16 February 2011

Cold Mountain Child - stilness singing (2010, Dinosaur Club)

Debut album for a new American indie duo, coming from Kalamazoo, Michigan, now offered for free, "Stilness Singing" see the birth of a highly impressive, nuanced and subtle formation whose songwriting goes wall along those developed previously by bands such as Spain, Lullaby for the Working Class, Hayden or Carissa's Wierd.             

Cold Mountain Child is a collaboration between Tyler Bradley (guitar and vocals) and David Spalvieri-Kruse (piano and guitar), whose solo project Deep Waters was one of my strongest surprises of last year.

Tyler writes and sings in a traditional melancholic pastoral not so adventurous indie folk style while on certain songs the contribution of David, adds atmospheric depth and an emotional dynamic tension to the songs, and really succeeds into transcending the original purpose. 

If Cold Mountain Child was a solo project of Tyler Bradley, I think I would find it typical and relatively conventional, even if the melodies are pleasant. What makes this album interesting and valuable are those instants where the songs slowly leave the rails for something more emotional musically, and discreetly claim to adhere to the Carissa's Wierd's slowcore approach, even if much more laid back and minimal.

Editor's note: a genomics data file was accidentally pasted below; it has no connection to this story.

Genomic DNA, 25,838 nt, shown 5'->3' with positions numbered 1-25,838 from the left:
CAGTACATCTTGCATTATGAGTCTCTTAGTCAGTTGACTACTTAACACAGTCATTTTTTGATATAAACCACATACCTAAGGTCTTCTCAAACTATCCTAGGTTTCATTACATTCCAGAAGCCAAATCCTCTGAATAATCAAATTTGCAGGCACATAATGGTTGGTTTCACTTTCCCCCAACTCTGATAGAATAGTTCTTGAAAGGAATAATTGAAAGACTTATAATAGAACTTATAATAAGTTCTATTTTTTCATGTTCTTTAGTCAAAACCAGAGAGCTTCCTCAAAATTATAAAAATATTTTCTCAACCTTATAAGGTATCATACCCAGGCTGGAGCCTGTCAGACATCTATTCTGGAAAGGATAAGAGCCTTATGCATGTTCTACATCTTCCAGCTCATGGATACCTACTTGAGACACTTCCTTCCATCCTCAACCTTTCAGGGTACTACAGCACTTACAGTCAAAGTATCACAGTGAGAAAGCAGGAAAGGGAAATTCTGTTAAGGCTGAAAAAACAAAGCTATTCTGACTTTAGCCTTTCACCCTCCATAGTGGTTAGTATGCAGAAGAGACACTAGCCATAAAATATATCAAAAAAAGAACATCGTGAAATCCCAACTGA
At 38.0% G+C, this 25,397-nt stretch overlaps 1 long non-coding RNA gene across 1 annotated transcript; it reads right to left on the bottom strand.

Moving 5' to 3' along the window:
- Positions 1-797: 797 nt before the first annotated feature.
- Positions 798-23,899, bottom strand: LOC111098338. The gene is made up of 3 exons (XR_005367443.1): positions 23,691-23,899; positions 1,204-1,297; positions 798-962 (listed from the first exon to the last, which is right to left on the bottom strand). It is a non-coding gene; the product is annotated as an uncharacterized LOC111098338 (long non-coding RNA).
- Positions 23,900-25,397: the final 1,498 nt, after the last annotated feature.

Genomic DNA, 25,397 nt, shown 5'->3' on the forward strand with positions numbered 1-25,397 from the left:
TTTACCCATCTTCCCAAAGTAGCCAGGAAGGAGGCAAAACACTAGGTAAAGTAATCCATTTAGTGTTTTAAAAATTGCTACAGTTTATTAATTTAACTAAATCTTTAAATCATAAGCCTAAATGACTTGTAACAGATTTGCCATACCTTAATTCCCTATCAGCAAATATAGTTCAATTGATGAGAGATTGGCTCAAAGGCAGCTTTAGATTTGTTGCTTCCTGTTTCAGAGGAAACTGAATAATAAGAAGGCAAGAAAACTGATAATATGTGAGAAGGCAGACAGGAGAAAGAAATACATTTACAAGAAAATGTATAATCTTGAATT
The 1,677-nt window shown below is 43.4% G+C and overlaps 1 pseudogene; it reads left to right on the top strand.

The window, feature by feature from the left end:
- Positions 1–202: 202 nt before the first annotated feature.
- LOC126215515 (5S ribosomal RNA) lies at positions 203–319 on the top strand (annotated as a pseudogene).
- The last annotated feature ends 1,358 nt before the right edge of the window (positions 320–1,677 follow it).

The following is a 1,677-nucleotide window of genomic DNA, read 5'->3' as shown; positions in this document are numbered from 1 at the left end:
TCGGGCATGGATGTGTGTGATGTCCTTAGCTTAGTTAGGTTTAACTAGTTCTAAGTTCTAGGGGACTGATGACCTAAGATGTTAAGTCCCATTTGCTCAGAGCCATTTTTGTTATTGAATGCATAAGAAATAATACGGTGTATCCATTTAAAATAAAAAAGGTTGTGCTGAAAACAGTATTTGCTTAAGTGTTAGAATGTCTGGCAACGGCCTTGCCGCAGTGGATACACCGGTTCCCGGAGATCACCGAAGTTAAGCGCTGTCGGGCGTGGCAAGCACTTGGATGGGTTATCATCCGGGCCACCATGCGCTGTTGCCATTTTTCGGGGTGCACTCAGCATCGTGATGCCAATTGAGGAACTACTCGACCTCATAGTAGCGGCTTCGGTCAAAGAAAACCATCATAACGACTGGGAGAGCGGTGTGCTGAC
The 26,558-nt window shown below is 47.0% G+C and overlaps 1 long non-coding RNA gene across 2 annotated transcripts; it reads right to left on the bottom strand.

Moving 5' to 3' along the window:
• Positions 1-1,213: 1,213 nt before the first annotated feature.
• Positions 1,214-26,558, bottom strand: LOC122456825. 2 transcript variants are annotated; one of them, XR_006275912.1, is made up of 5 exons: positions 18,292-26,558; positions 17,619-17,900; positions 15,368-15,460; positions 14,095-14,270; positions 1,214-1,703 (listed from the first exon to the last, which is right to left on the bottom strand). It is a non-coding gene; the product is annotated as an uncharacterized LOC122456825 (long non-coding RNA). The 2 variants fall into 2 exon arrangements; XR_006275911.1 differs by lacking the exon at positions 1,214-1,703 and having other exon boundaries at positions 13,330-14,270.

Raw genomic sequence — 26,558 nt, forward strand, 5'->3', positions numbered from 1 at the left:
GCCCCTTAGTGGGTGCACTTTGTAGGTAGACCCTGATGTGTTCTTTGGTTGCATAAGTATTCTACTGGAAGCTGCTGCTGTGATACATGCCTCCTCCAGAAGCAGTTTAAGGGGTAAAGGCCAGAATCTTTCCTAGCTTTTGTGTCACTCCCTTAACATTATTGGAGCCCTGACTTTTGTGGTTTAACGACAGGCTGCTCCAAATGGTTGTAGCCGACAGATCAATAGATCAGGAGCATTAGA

Eleven songs for forty minutes, and a few highlights which suddenly wakes you up from the drowsiness induced. The opening and closing songs, "Sister Song" and "Of Self" are particularly remarkable. "Form Lost" is another example with this piano which stays in the background and sometimes rises to the forefront, along a splendid processed electric guitar, and surprisingly open doors to let gusts of fresh hair wave your hair. 

 "Dusk Prayer' is a song whose first part will only be listened in anticipation of the glowing second part introduced by bright ethereal guitars which will return at the closing. The same brilliance is at work during the last minute of "Becoming Still".

The instrumental "(light wakes)" is particularly moving close to a quieter, even more nocturnal and pastoral Lullaby for the Working Class.

"Stillness singing" is a nice debut album and a good omen about the directions they may explore in their next release (a Cold Mountain Child EP and a Deep Waters LP are promised). There are instrumental moments here which just wait to be fully developed and bloom to deliver strong emotions. 

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